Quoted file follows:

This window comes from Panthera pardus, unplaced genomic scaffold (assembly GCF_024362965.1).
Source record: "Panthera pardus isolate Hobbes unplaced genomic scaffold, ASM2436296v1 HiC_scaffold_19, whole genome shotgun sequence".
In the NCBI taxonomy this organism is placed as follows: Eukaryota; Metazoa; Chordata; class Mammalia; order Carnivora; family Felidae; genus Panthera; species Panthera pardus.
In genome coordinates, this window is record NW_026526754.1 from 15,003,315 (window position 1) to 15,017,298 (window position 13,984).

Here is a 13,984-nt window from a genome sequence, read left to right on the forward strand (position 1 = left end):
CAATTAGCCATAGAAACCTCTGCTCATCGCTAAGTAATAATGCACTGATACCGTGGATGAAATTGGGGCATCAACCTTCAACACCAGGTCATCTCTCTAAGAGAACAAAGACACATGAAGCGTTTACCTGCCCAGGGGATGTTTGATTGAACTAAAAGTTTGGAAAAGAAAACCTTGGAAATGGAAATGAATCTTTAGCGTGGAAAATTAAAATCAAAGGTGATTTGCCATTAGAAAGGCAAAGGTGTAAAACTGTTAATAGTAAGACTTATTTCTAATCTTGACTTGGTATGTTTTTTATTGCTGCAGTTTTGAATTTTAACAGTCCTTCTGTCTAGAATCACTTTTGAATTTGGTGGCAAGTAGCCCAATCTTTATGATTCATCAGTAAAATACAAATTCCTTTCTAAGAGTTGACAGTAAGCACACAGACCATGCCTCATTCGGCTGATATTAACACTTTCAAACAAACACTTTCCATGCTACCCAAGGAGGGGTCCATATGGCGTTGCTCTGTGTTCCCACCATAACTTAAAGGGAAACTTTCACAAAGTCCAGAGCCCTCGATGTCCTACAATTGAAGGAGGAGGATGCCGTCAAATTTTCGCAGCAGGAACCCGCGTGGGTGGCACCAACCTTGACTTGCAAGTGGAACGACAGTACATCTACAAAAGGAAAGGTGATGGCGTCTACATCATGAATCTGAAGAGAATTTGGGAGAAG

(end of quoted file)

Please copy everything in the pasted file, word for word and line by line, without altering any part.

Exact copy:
This window comes from Panthera pardus, unplaced genomic scaffold (assembly GCF_024362965.1).
Source record: "Panthera pardus isolate Hobbes unplaced genomic scaffold, ASM2436296v1 HiC_scaffold_19, whole genome shotgun sequence".
In the NCBI taxonomy this organism is placed as follows: Eukaryota; Metazoa; Chordata; class Mammalia; order Carnivora; family Felidae; genus Panthera; species Panthera pardus.
In genome coordinates, this window is record NW_026526754.1 from 15,003,315 (window position 1) to 15,017,298 (window position 13,984).

Here is a 13,984-nt window from a genome sequence, read left to right on the forward strand (position 1 = left end):
CAATTAGCCATAGAAACCTCTGCTCATCGCTAAGTAATAATGCACTGATACCGTGGATGAAATTGGGGCATCAACCTTCAACACCAGGTCATCTCTCTAAGAGAACAAAGACACATGAAGCGTTTACCTGCCCAGGGGATGTTTGATTGAACTAAAAGTTTGGAAAAGAAAACCTTGGAAATGGAAATGAATCTTTAGCGTGGAAAATTAAAATCAAAGGTGATTTGCCATTAGAAAGGCAAAGGTGTAAAACTGTTAATAGTAAGACTTATTTCTAATCTTGACTTGGTATGTTTTTTATTGCTGCAGTTTTGAATTTTAACAGTCCTTCTGTCTAGAATCACTTTTGAATTTGGTGGCAAGTAGCCCAATCTTTATGATTCATCAGTAAAATACAAATTCCTTTCTAAGAGTTGACAGTAAGCACACAGACCATGCCTCATTCGGCTGATATTAACACTTTCAAACAAACACTTTCCATGCTACCCAAGGAGGGGTCCATATGGCGTTGCTCTGTGTTCCCACCATAACTTAAAGGGAAACTTTCACAAAGTCCAGAGCCCTCGATGTCCTACAATTGAAGGAGGAGGATGCCGTCAAATTTTCGCAGCAGGAACCCGCGTGGGTGGCACCAACCTTGACTTGCAAGTGGAACGACAGTACATCTACAAAAGGAAAGGTGATGGCGTCTACATCATGAATCTGAAGAGAATTTGGGAGAAG